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Picking up the Tab

Picking up the Tab 

But if this is to work properly, people need devices that not only are simple to use, but can help them connect from anywhere. Samsung tackles that challenge head-on with the new Galaxy Tab A tablet.

The skinny

The majority of today’s mobile devices are designed to help employees of companies maintain productivity while working abroad. Although the Galaxy Tab A could, in theory, be used by working professionals, the device was actually created to be used by families as a communication tool.

The Tab A’s convenient Multi-User feature allows for up to six individual profiles to be created on the device. Each user can then customize the tablet with apps, programs and other functions to create a personalized experience. Younger users can benefit from a special Kids Mode that provides access to child-friendly content while ensuring that parents’ documents and files remain safe.

For parents, the Tab A serves as a productivity device that permits work to be done on the go. Compatibility with Microsoft Office and Outlook, along with Multi-Window view allow for seamless multitasking. The device also has an Ultra Power-Saving mode that extends battery life by automatically closing any apps running in the background.

The Tab A delivers a high-quality visual experience available in two distinct formats. The Tab A 8.0 is equipped with a 8-inch TFT screen, while the Tab A 9.7’s screen measures 9.7 inches. Unlike its smaller counterpart, the 9.7 comes with the Samsung S-Pen stylus, which slides out of the back of the device. Both devices have a maximum screen resolution of 1,024 x 768, a 4:3 screen ratio, 1.2GHz Quad-Core processors, and also run version 5.0 of Android’s Lollipop operating system.

Weighing in at only 314 grams – 450 for the 9.7 – the Tab A is lightweight and portable. As a result, it fits easily into the majority of bags and cases.


For the purpose of this review, I will focus on the Tab A 9.7.

One of the things I enjoyed about the Galaxy Tab A was the S-Pen. Not only does it help to replace a traditional mouse with its point and select functions, it also can be used within programs like Microsoft Word to take notes or make corrections on the fly. I was able to compose short articles and take notes with the S-Pen, which can transform even the most unintelligible handwriting into text.

Also useful was the Multi-Window function. While doing research for some of my articles, I was easily able to make notes in a Word document while using a web browser to read content online. Despite being a shade under 10 inches, the screen was very easy to read from and work off of. The Reading Mode function allowed me to adjust the brightness and colour of the screen to make certain types of text easier to edit or read.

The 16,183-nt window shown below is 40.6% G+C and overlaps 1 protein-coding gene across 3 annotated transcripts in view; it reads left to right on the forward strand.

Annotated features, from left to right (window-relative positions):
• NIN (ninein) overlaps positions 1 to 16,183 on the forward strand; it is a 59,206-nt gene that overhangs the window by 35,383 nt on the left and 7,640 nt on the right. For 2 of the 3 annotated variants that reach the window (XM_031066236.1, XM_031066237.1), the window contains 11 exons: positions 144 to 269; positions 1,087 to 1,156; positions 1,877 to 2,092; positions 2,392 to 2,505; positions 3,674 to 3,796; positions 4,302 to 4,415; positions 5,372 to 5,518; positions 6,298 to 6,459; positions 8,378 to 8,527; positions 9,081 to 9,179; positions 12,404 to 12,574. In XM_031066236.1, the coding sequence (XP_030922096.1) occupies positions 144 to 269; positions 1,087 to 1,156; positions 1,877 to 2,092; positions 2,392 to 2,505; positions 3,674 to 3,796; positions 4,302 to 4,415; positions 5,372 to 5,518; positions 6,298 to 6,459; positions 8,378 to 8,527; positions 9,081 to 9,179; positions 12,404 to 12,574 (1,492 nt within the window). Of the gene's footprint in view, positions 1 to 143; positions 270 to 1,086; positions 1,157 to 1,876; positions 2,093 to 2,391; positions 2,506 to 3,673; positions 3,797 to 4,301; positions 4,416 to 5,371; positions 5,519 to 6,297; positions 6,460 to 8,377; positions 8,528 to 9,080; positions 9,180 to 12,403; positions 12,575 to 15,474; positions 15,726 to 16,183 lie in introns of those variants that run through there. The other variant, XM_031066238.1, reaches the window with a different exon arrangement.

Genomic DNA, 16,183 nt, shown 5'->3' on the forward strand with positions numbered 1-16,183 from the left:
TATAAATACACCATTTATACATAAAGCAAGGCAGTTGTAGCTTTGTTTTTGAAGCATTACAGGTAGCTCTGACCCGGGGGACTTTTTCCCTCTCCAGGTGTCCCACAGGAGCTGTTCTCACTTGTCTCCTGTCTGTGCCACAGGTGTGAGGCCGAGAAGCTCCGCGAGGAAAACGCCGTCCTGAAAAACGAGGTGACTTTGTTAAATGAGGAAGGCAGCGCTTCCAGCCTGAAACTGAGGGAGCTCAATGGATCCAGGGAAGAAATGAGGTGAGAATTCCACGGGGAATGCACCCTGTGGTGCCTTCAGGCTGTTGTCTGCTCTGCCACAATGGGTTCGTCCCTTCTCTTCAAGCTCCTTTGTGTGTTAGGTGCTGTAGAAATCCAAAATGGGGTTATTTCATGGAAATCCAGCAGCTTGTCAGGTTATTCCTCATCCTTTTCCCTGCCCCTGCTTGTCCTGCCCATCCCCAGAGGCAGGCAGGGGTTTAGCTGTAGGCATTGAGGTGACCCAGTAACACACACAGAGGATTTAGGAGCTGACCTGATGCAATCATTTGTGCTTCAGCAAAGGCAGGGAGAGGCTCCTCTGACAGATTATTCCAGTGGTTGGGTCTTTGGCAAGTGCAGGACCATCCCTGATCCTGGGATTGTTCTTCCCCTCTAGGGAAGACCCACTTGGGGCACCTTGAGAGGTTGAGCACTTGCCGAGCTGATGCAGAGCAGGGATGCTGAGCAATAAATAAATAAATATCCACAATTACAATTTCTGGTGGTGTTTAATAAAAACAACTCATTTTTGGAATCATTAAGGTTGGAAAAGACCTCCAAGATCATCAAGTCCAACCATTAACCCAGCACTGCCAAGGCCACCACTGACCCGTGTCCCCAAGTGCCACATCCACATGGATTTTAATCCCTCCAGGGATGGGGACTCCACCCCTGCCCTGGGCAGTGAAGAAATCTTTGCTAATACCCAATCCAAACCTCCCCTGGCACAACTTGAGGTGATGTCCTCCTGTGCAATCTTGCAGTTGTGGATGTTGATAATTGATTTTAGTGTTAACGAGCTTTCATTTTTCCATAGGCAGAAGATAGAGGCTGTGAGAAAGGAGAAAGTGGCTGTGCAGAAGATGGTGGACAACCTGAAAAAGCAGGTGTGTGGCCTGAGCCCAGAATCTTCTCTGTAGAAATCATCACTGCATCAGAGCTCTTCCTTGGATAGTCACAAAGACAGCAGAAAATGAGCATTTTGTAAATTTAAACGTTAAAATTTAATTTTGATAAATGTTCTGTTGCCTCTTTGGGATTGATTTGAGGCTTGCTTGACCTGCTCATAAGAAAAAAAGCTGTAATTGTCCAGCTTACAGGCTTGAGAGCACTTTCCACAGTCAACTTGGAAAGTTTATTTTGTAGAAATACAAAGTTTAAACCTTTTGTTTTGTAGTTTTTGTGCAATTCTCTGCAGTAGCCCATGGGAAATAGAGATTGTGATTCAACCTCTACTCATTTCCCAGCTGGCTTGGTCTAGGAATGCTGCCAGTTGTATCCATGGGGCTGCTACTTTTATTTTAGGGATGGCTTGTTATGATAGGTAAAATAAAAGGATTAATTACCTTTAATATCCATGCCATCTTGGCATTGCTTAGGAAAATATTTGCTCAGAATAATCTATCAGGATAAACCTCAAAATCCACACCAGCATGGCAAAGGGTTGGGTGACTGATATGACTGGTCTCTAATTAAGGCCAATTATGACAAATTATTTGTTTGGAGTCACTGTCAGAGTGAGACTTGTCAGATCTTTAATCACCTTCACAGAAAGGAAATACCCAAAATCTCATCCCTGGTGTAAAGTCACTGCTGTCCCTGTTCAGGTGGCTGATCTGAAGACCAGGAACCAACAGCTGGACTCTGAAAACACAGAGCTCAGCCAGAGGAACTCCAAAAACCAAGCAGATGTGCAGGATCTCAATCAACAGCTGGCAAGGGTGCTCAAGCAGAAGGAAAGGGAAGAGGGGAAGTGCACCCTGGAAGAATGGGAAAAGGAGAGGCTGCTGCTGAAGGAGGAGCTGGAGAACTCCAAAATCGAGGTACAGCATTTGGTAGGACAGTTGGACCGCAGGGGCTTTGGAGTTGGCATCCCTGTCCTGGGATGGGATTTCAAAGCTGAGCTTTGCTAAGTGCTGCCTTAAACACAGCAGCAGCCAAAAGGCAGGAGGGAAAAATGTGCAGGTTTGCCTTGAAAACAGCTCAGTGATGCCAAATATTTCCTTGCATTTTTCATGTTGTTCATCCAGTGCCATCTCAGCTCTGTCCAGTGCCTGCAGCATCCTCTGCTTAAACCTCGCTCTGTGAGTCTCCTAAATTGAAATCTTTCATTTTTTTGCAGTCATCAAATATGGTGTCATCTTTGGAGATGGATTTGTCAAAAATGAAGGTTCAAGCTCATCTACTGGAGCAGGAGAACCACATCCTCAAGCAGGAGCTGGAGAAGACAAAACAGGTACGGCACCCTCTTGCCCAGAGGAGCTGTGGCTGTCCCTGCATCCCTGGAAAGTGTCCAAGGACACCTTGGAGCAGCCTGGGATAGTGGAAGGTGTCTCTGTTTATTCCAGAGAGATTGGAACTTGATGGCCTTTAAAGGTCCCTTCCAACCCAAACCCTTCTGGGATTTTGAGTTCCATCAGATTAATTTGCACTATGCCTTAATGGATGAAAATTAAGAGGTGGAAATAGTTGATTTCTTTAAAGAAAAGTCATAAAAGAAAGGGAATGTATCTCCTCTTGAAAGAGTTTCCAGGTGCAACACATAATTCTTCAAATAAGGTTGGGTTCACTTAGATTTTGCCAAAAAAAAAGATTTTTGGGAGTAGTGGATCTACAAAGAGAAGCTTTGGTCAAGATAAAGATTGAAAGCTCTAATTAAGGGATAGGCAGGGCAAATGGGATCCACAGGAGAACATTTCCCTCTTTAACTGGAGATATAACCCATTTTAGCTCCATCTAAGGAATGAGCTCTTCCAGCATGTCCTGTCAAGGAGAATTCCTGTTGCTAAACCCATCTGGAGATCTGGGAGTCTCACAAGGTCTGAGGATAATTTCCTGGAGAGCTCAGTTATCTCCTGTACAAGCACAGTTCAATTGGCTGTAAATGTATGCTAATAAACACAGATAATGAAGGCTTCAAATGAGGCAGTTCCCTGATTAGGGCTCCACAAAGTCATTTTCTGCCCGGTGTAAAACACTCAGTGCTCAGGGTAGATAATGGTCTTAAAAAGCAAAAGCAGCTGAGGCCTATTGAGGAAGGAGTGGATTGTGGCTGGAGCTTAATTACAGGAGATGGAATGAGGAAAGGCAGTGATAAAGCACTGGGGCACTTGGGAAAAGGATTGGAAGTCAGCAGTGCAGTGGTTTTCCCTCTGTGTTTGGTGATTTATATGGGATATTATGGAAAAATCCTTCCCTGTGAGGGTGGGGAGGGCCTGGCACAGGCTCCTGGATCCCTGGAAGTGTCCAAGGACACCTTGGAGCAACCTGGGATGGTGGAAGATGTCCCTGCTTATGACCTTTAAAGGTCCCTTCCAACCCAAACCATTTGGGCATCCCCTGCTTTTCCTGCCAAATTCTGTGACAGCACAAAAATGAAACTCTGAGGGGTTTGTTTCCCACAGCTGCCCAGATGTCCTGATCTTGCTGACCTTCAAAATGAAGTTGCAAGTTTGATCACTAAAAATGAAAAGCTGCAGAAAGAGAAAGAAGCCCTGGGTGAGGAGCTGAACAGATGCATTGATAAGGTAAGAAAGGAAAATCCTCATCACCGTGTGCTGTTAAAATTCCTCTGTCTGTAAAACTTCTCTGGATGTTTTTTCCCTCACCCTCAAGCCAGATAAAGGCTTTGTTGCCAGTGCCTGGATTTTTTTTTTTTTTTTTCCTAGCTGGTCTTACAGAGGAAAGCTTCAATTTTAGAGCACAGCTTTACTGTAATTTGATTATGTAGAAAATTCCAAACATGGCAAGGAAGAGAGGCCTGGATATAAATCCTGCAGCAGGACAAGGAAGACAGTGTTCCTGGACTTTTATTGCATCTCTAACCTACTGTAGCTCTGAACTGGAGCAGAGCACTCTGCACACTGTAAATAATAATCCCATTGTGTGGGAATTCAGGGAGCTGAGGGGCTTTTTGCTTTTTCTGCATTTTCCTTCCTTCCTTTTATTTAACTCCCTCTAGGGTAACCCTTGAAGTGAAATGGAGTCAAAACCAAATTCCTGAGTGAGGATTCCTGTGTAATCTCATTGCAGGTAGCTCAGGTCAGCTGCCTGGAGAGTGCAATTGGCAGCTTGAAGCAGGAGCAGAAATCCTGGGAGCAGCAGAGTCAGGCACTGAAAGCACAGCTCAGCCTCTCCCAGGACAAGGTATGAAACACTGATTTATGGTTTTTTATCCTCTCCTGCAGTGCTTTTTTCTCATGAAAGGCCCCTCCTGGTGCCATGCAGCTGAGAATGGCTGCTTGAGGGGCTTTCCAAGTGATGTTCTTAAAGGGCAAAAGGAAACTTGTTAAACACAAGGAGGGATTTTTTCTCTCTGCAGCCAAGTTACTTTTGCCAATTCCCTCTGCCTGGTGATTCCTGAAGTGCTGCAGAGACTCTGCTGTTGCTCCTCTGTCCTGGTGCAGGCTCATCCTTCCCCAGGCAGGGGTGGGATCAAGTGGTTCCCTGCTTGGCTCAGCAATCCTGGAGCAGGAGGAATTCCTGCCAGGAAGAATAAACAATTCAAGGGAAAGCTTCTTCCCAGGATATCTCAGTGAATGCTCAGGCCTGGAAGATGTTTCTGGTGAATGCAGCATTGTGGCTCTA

The Ultra Power-Saving mode kicked in after repeated usage of the device, and allowed me to continue working despite low battery power. It closed some of the apps and programs that had been running in the background, and kept the device alive until I plugged it in to charge.


Marketed as both a family- and work-oriented device, I couldn’t help but notice that the Galaxy Tab A lacked one key feature – USB ports. As many people rely on flash drives to store and save their work, it seems strange that this tablet does not have these ports. It does, however, have an SD card slot on the side. Adding one or two ports might serve future tablets in the Galaxy Tab series well, especially if it continues to be billed as hybrid work-and-play device.

The verdict

Multi-function devices are gaining traction amongst users, and the Galaxy Tab A’s ability to shift from a device that can be enjoyed by the entire family to one that can used for work purposes will likely endear it to many. On long car rides, parents can give it to their children to enjoy in the back seat with the Kids Mode activated, and once they arrive at their destination, they can easily switch back to work mode.

As a work device, elements such as the inclusion of Microsoft Office and the Multi-Window function allows users to multitask and complete tasks, while the S-Pen helps to make note-taking a breeze. The smaller screen doesn’t hinder the functionality of the Tab A, and the Reading Mode helps to make all kinds of text easier on the eyes.

For future releases, I hope that Samsung can add one or two USB 2.0 or 3.0 ports to the device. Doing so would further increase the Tab A’s capacity as a work or productivity device. All things considered, I believe it would be a welcome addition for any family-oriented professional.

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